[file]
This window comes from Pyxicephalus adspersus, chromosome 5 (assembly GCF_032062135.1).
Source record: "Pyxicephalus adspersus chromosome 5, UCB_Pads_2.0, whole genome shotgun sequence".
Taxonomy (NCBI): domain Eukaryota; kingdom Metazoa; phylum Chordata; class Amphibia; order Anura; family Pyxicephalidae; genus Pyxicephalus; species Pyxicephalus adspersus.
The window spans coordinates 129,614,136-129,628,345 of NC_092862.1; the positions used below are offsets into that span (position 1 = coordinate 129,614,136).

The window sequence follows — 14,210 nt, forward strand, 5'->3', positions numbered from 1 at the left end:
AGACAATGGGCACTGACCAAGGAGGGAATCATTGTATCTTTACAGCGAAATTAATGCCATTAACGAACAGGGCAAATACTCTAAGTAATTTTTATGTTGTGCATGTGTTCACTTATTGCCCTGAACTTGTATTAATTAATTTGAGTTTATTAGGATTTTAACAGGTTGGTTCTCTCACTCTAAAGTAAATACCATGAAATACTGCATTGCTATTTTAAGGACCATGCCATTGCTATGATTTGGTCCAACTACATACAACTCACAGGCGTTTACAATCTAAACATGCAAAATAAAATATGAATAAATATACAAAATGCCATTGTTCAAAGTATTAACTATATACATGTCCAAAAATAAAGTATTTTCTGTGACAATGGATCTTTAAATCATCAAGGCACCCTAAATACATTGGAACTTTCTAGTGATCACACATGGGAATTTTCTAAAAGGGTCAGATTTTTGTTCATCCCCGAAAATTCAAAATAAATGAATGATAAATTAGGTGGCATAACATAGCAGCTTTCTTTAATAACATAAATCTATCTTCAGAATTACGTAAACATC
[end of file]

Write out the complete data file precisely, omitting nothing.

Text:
This window comes from Pyxicephalus adspersus, chromosome 5 (assembly GCF_032062135.1).
Source record: "Pyxicephalus adspersus chromosome 5, UCB_Pads_2.0, whole genome shotgun sequence".
Taxonomy (NCBI): domain Eukaryota; kingdom Metazoa; phylum Chordata; class Amphibia; order Anura; family Pyxicephalidae; genus Pyxicephalus; species Pyxicephalus adspersus.
The window spans coordinates 129,614,136-129,628,345 of NC_092862.1; the positions used below are offsets into that span (position 1 = coordinate 129,614,136).

The window sequence follows — 14,210 nt, forward strand, 5'->3', positions numbered from 1 at the left end:
AGACAATGGGCACTGACCAAGGAGGGAATCATTGTATCTTTACAGCGAAATTAATGCCATTAACGAACAGGGCAAATACTCTAAGTAATTTTTATGTTGTGCATGTGTTCACTTATTGCCCTGAACTTGTATTAATTAATTTGAGTTTATTAGGATTTTAACAGGTTGGTTCTCTCACTCTAAAGTAAATACCATGAAATACTGCATTGCTATTTTAAGGACCATGCCATTGCTATGATTTGGTCCAACTACATACAACTCACAGGCGTTTACAATCTAAACATGCAAAATAAAATATGAATAAATATACAAAATGCCATTGTTCAAAGTATTAACTATATACATGTCCAAAAATAAAGTATTTTCTGTGACAATGGATCTTTAAATCATCAAGGCACCCTAAATACATTGGAACTTTCTAGTGATCACACATGGGAATTTTCTAAAAGGGTCAGATTTTTGTTCATCCCCGAAAATTCAAAATAAATGAATGATAAATTAGGTGGCATAACATAGCAGCTTTCTTTAATAACATAAATCTATCTTCAGAATTACGTAAACATC